Here are a pair of example time series from behavior sequences associated with low and high numbers of stereotypical head rolls by the focal subject. The time series reflect a sequence of durations, which reset each time the capuchin changes behavior. The time series are of roughly equal length, but it’s clear that there’s a lot more variability in behavior durations in the low-stereotypy case. Next to the time series are 3D phase space plots, which plot the same time series as x=t, y=x+1, z=y+1. I hesitate to make any claims off this single example, but it’s interesting that the low-stereotypy series seems to ‘explore the space’ more extensively than the high-stereotypy case.
The 3D phase space plots were made according to the nonlinearTseries vignette, while the time series were plotted with the base function plot.ts().
After compiling all of Kanta’s behavior sequences and performing some analyses on them, we can also find some interesting trends emerging which support the anecdotal case above. Here, I was interested in two things: entropy of the sequence (left graph) and its degree of self-affinity or long-range autocorrelation (right graph).
The data tell a different story for long-range autocorrelation / self-affinity. Detrended Fluctuation Analysis (DFA) can be used to assess these variables in time series data. The interpretation of the values it produces – which are relatable to the classic Hurst exponents – is different than for the entropy analysis shown. For entropy, increasing values generally indicate increasing complexity, disorganization and unpredictability. In contrast, Hurst values of 0.5 reflect white noise, or true randomness in the data, whereas values departing in either direction from 0.5 indicate greater long-range autocorrelation; the key difference being that values above 0 reflect persistent long-range autocorrelation whereas values below 0 reflect antipersistent long-range autocorrelation.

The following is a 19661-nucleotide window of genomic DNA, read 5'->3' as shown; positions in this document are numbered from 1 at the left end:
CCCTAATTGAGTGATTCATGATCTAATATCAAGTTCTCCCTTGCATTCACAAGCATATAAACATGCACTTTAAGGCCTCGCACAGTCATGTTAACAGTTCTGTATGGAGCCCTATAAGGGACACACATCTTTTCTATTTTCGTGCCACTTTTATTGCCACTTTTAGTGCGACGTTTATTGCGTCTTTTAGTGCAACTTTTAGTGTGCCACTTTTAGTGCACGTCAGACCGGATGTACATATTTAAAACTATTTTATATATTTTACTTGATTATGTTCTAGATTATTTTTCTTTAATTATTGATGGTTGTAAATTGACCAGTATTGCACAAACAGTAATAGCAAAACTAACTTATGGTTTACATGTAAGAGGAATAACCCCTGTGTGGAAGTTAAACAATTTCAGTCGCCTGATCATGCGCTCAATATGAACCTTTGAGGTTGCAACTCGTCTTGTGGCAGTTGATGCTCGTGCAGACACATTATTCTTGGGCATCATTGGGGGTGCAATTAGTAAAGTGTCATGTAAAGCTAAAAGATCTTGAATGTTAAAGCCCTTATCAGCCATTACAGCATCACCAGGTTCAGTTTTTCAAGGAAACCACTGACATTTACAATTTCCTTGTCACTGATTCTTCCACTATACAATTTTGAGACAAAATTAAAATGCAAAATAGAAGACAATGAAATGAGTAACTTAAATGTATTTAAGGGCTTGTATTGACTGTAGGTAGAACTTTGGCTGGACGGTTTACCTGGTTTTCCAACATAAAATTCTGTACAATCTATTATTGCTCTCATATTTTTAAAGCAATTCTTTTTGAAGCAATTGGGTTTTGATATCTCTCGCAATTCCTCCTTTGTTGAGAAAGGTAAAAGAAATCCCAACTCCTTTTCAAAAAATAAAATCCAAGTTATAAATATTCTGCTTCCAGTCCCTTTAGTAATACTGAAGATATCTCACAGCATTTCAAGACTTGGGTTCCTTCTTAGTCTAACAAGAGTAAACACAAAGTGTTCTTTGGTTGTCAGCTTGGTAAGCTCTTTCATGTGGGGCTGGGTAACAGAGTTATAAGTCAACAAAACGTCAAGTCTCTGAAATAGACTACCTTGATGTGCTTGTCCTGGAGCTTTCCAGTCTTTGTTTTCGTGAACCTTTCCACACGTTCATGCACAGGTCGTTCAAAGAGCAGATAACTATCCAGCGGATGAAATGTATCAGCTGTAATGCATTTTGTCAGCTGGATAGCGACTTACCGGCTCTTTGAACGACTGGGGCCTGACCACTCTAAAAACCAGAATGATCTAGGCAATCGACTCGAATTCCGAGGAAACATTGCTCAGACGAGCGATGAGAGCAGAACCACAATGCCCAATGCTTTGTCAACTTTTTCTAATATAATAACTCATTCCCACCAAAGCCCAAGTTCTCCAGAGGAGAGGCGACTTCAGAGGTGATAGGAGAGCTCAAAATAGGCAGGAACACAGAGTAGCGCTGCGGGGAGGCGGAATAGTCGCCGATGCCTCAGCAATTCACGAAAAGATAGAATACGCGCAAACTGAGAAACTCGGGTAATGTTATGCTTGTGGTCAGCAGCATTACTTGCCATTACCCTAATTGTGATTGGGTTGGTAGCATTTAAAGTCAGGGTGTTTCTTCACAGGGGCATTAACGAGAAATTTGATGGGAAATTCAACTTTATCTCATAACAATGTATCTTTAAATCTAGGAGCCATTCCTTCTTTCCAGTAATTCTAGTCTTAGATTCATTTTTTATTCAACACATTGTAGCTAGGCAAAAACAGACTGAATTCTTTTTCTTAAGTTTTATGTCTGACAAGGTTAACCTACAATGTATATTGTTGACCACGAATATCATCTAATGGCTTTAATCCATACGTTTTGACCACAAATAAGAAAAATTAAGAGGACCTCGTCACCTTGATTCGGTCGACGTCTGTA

It’s not indicated on the graph, unfortunately, but 0.5 occurs at the second minor gridline from the bottom, or the third gridline overall from the bottom (ignore the z-axis label here!). So, there are 2 values that reflect antipersistence – one with few stereotypies, one with the most – 2 values almost exactly at 0.5 (purely random), and a bunch around 0.6 and above.
There is another way to interpret these results, however, if the Hurst values (H) are related to the fractal dimension (D). In general, D=2-H, so the lower the H, the higher the D. Fractal Dimension was popularized by Benoit Mandelbrot as he developed the field of fractal geometry, and it’s typically thought of as a measure of roughness. So, the results here then suggest that increasing stereotypy in a sequence of behavior is associated with greater roughness.
In that sense, the results of these two analyses appear to be complementary.
By the way, that’s Kanta there are the bottom of the above slide.
And just for good measure, here’s a plot of the entropy values against the Hurst values.
For these analyses as well, I used the R package nonlinearTseries. Plots were constructed using the plot_model() function in sjPlot.
We’ll need to go through much more data than is presently available, including for all the other animals in the data set (there are 7 capuchins in all at Kyoto City Zoo), but the above gets us off to an intriguing start to the project!